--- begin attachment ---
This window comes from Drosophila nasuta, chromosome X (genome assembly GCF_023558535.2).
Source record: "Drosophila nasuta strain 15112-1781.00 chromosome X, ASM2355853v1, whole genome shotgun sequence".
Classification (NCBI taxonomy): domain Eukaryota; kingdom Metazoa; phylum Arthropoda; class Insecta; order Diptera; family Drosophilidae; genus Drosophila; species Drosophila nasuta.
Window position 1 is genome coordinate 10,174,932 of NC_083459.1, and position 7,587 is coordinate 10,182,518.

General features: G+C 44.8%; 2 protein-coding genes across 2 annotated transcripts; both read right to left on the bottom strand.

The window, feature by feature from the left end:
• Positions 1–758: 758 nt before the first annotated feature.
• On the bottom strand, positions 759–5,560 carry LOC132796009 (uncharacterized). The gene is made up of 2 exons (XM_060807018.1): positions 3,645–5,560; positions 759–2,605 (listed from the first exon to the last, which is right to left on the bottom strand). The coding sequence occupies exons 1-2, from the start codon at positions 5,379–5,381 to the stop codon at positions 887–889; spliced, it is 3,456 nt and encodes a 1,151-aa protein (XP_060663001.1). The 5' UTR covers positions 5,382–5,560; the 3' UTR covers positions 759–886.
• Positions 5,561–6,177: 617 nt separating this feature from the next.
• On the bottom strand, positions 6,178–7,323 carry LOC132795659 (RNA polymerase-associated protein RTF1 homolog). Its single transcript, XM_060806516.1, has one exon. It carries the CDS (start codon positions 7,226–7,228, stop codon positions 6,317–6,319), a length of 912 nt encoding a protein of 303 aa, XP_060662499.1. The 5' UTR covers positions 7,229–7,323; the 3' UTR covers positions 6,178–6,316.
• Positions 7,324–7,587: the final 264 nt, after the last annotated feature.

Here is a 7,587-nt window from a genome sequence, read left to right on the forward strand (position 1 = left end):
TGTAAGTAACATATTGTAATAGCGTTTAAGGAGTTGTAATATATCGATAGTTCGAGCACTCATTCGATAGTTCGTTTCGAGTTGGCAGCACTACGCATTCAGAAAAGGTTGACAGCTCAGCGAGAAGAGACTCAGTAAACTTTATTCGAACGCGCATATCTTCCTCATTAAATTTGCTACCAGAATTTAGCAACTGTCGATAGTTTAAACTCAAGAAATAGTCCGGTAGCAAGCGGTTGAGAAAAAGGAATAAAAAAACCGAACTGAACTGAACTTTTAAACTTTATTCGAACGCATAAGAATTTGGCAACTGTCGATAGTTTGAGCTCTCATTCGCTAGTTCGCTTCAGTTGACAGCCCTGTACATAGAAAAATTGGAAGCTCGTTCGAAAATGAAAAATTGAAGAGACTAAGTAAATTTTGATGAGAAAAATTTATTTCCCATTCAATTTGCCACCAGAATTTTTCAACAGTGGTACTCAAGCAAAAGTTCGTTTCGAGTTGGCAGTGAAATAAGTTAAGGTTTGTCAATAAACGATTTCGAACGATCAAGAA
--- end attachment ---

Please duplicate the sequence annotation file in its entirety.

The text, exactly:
This window comes from Drosophila nasuta, chromosome X (genome assembly GCF_023558535.2).
Source record: "Drosophila nasuta strain 15112-1781.00 chromosome X, ASM2355853v1, whole genome shotgun sequence".
Classification (NCBI taxonomy): domain Eukaryota; kingdom Metazoa; phylum Arthropoda; class Insecta; order Diptera; family Drosophilidae; genus Drosophila; species Drosophila nasuta.
Window position 1 is genome coordinate 10,174,932 of NC_083459.1, and position 7,587 is coordinate 10,182,518.

General features: G+C 44.8%; 2 protein-coding genes across 2 annotated transcripts; both read right to left on the bottom strand.

The window, feature by feature from the left end:
• Positions 1–758: 758 nt before the first annotated feature.
• On the bottom strand, positions 759–5,560 carry LOC132796009 (uncharacterized). The gene is made up of 2 exons (XM_060807018.1): positions 3,645–5,560; positions 759–2,605 (listed from the first exon to the last, which is right to left on the bottom strand). The coding sequence occupies exons 1-2, from the start codon at positions 5,379–5,381 to the stop codon at positions 887–889; spliced, it is 3,456 nt and encodes a 1,151-aa protein (XP_060663001.1). The 5' UTR covers positions 5,382–5,560; the 3' UTR covers positions 759–886.
• Positions 5,561–6,177: 617 nt separating this feature from the next.
• On the bottom strand, positions 6,178–7,323 carry LOC132795659 (RNA polymerase-associated protein RTF1 homolog). Its single transcript, XM_060806516.1, has one exon. It carries the CDS (start codon positions 7,226–7,228, stop codon positions 6,317–6,319), a length of 912 nt encoding a protein of 303 aa, XP_060662499.1. The 5' UTR covers positions 7,229–7,323; the 3' UTR covers positions 6,178–6,316.
• Positions 7,324–7,587: the final 264 nt, after the last annotated feature.

Here is a 7,587-nt window from a genome sequence, read left to right on the forward strand (position 1 = left end):
TGTAAGTAACATATTGTAATAGCGTTTAAGGAGTTGTAATATATCGATAGTTCGAGCACTCATTCGATAGTTCGTTTCGAGTTGGCAGCACTACGCATTCAGAAAAGGTTGACAGCTCAGCGAGAAGAGACTCAGTAAACTTTATTCGAACGCGCATATCTTCCTCATTAAATTTGCTACCAGAATTTAGCAACTGTCGATAGTTTAAACTCAAGAAATAGTCCGGTAGCAAGCGGTTGAGAAAAAGGAATAAAAAAACCGAACTGAACTGAACTTTTAAACTTTATTCGAACGCATAAGAATTTGGCAACTGTCGATAGTTTGAGCTCTCATTCGCTAGTTCGCTTCAGTTGACAGCCCTGTACATAGAAAAATTGGAAGCTCGTTCGAAAATGAAAAATTGAAGAGACTAAGTAAATTTTGATGAGAAAAATTTATTTCCCATTCAATTTGCCACCAGAATTTTTCAACAGTGGTACTCAAGCAAAAGTTCGTTTCGAGTTGGCAGTGAAATAAGTTAAGGTTTGTCAATAAACGATTTCGAACGATCAAGAA